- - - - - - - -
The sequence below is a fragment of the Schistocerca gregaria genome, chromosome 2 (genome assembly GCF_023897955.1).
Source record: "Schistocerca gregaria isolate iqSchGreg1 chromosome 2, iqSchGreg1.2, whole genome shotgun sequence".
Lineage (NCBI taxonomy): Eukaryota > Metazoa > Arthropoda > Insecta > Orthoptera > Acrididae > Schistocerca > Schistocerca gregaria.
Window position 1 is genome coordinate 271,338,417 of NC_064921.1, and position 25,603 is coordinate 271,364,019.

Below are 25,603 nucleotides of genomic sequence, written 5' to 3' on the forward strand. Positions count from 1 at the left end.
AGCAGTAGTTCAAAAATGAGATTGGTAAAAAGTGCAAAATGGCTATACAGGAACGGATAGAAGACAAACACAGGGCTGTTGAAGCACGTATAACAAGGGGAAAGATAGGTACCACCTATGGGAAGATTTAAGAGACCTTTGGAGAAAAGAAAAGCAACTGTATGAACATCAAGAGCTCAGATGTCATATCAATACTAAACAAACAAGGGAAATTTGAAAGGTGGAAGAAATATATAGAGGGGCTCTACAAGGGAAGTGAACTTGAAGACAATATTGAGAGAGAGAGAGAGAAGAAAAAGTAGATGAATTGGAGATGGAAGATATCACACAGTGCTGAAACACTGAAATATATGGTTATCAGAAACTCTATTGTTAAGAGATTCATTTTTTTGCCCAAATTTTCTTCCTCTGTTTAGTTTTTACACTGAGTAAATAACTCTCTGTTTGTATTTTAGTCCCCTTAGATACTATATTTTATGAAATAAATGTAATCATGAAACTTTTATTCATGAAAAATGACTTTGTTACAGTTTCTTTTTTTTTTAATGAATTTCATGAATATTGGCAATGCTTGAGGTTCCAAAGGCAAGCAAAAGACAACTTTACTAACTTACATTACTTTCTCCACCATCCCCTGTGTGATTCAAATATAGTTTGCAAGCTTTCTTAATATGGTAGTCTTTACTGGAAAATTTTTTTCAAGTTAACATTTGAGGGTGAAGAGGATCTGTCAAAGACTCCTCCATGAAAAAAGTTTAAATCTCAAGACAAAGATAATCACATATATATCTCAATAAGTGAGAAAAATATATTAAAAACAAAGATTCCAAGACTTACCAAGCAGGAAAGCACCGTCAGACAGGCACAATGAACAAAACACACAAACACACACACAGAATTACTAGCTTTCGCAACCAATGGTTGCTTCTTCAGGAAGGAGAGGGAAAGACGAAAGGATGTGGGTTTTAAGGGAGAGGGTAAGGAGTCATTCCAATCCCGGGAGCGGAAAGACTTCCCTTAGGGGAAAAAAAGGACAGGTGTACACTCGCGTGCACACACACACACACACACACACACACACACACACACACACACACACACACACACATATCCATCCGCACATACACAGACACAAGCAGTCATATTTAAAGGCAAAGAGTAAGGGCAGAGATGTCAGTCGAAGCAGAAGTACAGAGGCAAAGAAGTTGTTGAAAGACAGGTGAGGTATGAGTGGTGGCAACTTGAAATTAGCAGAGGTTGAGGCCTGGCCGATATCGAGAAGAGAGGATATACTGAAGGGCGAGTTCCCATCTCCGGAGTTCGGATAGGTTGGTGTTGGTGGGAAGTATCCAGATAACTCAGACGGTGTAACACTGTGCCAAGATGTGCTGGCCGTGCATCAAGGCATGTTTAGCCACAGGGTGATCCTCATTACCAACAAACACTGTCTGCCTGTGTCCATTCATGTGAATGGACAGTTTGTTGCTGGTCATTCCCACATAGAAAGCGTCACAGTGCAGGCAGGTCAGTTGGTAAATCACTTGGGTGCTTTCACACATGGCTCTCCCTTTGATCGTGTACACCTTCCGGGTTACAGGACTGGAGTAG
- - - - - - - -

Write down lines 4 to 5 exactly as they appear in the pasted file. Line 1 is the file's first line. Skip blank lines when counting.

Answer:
Window position 1 is genome coordinate 271,338,417 of NC_064921.1, and position 25,603 is coordinate 271,364,019.

Below are 25,603 nucleotides of genomic sequence, written 5' to 3' on the forward strand. Positions count from 1 at the left end.